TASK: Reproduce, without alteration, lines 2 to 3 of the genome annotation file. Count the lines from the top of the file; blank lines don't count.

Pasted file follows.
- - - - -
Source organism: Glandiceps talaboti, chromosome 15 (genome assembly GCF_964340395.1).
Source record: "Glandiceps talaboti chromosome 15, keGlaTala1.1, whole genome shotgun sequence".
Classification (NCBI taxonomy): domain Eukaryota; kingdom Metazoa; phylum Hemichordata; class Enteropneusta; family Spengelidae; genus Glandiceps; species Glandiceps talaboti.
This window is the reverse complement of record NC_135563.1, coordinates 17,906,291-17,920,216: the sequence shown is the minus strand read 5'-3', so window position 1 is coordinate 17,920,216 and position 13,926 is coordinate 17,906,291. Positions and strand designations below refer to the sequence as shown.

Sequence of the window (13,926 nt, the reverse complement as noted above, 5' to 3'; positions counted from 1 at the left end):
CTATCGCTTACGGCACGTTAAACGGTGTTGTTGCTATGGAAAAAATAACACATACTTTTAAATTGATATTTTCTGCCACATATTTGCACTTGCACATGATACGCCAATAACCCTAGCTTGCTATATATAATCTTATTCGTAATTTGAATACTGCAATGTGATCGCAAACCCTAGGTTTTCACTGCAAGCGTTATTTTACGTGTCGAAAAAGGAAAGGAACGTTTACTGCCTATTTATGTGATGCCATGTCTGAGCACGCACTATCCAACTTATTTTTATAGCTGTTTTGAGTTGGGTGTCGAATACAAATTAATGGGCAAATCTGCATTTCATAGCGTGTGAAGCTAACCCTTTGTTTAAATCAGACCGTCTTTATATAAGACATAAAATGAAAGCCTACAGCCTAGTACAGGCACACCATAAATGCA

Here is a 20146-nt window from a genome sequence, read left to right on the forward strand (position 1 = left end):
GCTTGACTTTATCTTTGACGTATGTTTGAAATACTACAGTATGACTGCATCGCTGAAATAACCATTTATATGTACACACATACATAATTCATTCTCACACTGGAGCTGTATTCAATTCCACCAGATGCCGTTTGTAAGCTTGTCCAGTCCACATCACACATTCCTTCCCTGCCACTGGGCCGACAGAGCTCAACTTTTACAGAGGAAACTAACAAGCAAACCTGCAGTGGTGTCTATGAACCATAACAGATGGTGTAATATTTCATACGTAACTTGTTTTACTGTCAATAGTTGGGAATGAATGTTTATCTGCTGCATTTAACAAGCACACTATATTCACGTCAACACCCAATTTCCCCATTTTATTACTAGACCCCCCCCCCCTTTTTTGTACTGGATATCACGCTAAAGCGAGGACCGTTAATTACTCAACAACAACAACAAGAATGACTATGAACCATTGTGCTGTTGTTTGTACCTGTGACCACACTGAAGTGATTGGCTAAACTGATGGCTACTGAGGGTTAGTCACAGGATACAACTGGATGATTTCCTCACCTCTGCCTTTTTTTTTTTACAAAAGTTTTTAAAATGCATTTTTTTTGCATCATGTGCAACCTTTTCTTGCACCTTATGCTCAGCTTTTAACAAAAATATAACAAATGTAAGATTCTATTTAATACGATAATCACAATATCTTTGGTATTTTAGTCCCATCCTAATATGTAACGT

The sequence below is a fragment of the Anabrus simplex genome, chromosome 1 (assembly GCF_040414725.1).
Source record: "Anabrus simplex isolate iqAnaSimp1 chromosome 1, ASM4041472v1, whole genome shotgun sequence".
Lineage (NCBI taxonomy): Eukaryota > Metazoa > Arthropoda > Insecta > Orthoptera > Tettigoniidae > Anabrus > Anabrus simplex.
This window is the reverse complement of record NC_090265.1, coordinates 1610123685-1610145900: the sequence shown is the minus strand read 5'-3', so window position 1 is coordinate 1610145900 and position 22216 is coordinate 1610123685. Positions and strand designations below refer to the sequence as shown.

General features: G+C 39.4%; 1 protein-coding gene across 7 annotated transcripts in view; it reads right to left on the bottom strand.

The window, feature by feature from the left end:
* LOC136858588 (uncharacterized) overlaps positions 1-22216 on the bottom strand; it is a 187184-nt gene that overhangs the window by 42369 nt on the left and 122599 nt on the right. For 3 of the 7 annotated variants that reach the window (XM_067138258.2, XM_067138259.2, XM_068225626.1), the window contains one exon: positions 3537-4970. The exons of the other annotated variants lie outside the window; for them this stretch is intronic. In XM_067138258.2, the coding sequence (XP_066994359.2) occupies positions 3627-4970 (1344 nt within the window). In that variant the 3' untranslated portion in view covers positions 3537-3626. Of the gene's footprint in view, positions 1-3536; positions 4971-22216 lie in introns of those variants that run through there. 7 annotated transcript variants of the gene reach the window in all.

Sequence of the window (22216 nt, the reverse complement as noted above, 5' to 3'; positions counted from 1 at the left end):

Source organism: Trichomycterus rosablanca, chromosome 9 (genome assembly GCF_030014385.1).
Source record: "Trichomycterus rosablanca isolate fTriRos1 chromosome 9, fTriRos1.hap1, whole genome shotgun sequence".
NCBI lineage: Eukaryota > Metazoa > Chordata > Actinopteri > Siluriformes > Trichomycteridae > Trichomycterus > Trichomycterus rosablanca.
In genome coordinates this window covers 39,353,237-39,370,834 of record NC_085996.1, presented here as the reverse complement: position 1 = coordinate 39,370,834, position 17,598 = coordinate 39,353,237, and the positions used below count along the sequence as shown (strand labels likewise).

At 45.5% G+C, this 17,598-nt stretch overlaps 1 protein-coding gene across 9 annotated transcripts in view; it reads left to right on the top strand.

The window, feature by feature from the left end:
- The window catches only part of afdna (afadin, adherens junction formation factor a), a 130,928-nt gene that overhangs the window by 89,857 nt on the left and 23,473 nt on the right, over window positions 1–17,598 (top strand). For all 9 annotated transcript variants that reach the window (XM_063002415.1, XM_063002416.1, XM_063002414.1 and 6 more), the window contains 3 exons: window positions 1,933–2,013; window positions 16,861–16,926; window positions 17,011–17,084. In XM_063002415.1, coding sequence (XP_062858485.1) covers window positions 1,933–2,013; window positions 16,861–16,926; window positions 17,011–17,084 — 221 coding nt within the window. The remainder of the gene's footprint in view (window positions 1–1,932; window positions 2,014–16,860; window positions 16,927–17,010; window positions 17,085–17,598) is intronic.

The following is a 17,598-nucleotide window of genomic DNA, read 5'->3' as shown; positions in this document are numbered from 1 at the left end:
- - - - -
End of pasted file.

Source record: "Glandiceps talaboti chromosome 15, keGlaTala1.1, whole genome shotgun sequence".
Classification (NCBI taxonomy): domain Eukaryota; kingdom Metazoa; phylum Hemichordata; class Enteropneusta; family Spengelidae; genus Glandiceps; species Glandiceps talaboti.